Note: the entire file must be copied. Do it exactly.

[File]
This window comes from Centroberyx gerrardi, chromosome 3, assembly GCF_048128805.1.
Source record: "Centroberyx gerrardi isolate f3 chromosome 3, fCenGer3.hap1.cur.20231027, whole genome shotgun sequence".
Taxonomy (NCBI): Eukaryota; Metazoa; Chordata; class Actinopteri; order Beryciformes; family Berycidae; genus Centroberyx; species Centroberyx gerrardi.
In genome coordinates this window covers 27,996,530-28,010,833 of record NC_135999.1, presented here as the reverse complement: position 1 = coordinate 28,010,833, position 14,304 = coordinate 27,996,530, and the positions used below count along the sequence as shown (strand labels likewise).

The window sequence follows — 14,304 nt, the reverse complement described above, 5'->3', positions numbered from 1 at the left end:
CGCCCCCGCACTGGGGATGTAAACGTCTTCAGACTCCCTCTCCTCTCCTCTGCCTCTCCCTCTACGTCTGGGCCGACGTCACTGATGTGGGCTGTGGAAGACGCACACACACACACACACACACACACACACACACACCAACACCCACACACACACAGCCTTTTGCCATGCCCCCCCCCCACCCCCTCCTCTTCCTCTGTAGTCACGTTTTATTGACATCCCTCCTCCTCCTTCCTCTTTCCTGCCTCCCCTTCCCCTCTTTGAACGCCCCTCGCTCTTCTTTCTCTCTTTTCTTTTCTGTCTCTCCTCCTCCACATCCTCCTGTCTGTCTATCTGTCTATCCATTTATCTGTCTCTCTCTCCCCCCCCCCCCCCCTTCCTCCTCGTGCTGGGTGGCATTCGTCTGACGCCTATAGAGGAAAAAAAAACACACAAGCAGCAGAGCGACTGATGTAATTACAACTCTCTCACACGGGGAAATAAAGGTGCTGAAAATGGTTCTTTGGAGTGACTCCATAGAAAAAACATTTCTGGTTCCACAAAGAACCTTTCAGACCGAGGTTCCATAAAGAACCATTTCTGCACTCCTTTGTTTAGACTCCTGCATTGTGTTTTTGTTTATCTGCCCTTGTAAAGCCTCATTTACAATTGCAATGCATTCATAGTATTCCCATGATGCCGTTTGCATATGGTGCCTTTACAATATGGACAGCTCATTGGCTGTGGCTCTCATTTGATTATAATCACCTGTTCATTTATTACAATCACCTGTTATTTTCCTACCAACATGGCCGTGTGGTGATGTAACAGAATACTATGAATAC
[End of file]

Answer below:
This window comes from Centroberyx gerrardi, chromosome 3, assembly GCF_048128805.1.
Source record: "Centroberyx gerrardi isolate f3 chromosome 3, fCenGer3.hap1.cur.20231027, whole genome shotgun sequence".
Taxonomy (NCBI): Eukaryota; Metazoa; Chordata; class Actinopteri; order Beryciformes; family Berycidae; genus Centroberyx; species Centroberyx gerrardi.
In genome coordinates this window covers 27,996,530-28,010,833 of record NC_135999.1, presented here as the reverse complement: position 1 = coordinate 28,010,833, position 14,304 = coordinate 27,996,530, and the positions used below count along the sequence as shown (strand labels likewise).

The window sequence follows — 14,304 nt, the reverse complement described above, 5'->3', positions numbered from 1 at the left end:
CGCCCCCGCACTGGGGATGTAAACGTCTTCAGACTCCCTCTCCTCTCCTCTGCCTCTCCCTCTACGTCTGGGCCGACGTCACTGATGTGGGCTGTGGAAGACGCACACACACACACACACACACACACACACACACACCAACACCCACACACACACAGCCTTTTGCCATGCCCCCCCCCCACCCCCTCCTCTTCCTCTGTAGTCACGTTTTATTGACATCCCTCCTCCTCCTTCCTCTTTCCTGCCTCCCCTTCCCCTCTTTGAACGCCCCTCGCTCTTCTTTCTCTCTTTTCTTTTCTGTCTCTCCTCCTCCACATCCTCCTGTCTGTCTATCTGTCTATCCATTTATCTGTCTCTCTCTCCCCCCCCCCCCCCCTTCCTCCTCGTGCTGGGTGGCATTCGTCTGACGCCTATAGAGGAAAAAAAAACACACAAGCAGCAGAGCGACTGATGTAATTACAACTCTCTCACACGGGGAAATAAAGGTGCTGAAAATGGTTCTTTGGAGTGACTCCATAGAAAAAACATTTCTGGTTCCACAAAGAACCTTTCAGACCGAGGTTCCATAAAGAACCATTTCTGCACTCCTTTGTTTAGACTCCTGCATTGTGTTTTTGTTTATCTGCCCTTGTAAAGCCTCATTTACAATTGCAATGCATTCATAGTATTCCCATGATGCCGTTTGCATATGGTGCCTTTACAATATGGACAGCTCATTGGCTGTGGCTCTCATTTGATTATAATCACCTGTTCATTTATTACAATCACCTGTTATTTTCCTACCAACATGGCCGTGTGGTGATGTAACAGAATACTATGAATAC